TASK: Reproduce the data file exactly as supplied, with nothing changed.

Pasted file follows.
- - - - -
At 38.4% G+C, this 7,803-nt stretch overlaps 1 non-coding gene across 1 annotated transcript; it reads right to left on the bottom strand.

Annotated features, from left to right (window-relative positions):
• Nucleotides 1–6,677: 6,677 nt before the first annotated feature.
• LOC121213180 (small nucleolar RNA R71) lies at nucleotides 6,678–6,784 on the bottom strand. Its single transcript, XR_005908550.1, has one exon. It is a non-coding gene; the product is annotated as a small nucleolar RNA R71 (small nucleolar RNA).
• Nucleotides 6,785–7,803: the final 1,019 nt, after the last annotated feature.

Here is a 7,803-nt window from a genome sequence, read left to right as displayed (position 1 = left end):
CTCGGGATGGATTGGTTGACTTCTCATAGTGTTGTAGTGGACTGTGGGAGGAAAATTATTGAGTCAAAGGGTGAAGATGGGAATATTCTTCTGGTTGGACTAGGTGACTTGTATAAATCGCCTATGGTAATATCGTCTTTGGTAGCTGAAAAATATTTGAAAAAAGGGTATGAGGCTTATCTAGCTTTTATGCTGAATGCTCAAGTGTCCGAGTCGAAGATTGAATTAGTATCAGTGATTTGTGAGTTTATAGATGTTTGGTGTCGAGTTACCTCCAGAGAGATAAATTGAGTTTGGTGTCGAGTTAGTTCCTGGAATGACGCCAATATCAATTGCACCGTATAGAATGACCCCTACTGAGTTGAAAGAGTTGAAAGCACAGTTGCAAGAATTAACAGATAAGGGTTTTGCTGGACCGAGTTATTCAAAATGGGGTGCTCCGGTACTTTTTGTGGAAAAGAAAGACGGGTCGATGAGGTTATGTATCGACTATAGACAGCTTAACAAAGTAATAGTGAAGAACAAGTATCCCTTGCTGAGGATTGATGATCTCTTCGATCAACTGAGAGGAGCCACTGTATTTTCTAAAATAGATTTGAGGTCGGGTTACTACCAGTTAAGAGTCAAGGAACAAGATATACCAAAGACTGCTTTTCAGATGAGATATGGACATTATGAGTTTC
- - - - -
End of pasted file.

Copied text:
At 38.4% G+C, this 7,803-nt stretch overlaps 1 non-coding gene across 1 annotated transcript; it reads right to left on the bottom strand.

Annotated features, from left to right (window-relative positions):
• Nucleotides 1–6,677: 6,677 nt before the first annotated feature.
• LOC121213180 (small nucleolar RNA R71) lies at nucleotides 6,678–6,784 on the bottom strand. Its single transcript, XR_005908550.1, has one exon. It is a non-coding gene; the product is annotated as a small nucleolar RNA R71 (small nucleolar RNA).
• Nucleotides 6,785–7,803: the final 1,019 nt, after the last annotated feature.

Here is a 7,803-nt window from a genome sequence, read left to right as displayed (position 1 = left end):
CTCGGGATGGATTGGTTGACTTCTCATAGTGTTGTAGTGGACTGTGGGAGGAAAATTATTGAGTCAAAGGGTGAAGATGGGAATATTCTTCTGGTTGGACTAGGTGACTTGTATAAATCGCCTATGGTAATATCGTCTTTGGTAGCTGAAAAATATTTGAAAAAAGGGTATGAGGCTTATCTAGCTTTTATGCTGAATGCTCAAGTGTCCGAGTCGAAGATTGAATTAGTATCAGTGATTTGTGAGTTTATAGATGTTTGGTGTCGAGTTACCTCCAGAGAGATAAATTGAGTTTGGTGTCGAGTTAGTTCCTGGAATGACGCCAATATCAATTGCACCGTATAGAATGACCCCTACTGAGTTGAAAGAGTTGAAAGCACAGTTGCAAGAATTAACAGATAAGGGTTTTGCTGGACCGAGTTATTCAAAATGGGGTGCTCCGGTACTTTTTGTGGAAAAGAAAGACGGGTCGATGAGGTTATGTATCGACTATAGACAGCTTAACAAAGTAATAGTGAAGAACAAGTATCCCTTGCTGAGGATTGATGATCTCTTCGATCAACTGAGAGGAGCCACTGTATTTTCTAAAATAGATTTGAGGTCGGGTTACTACCAGTTAAGAGTCAAGGAACAAGATATACCAAAGACTGCTTTTCAGATGAGATATGGACATTATGAGTTTC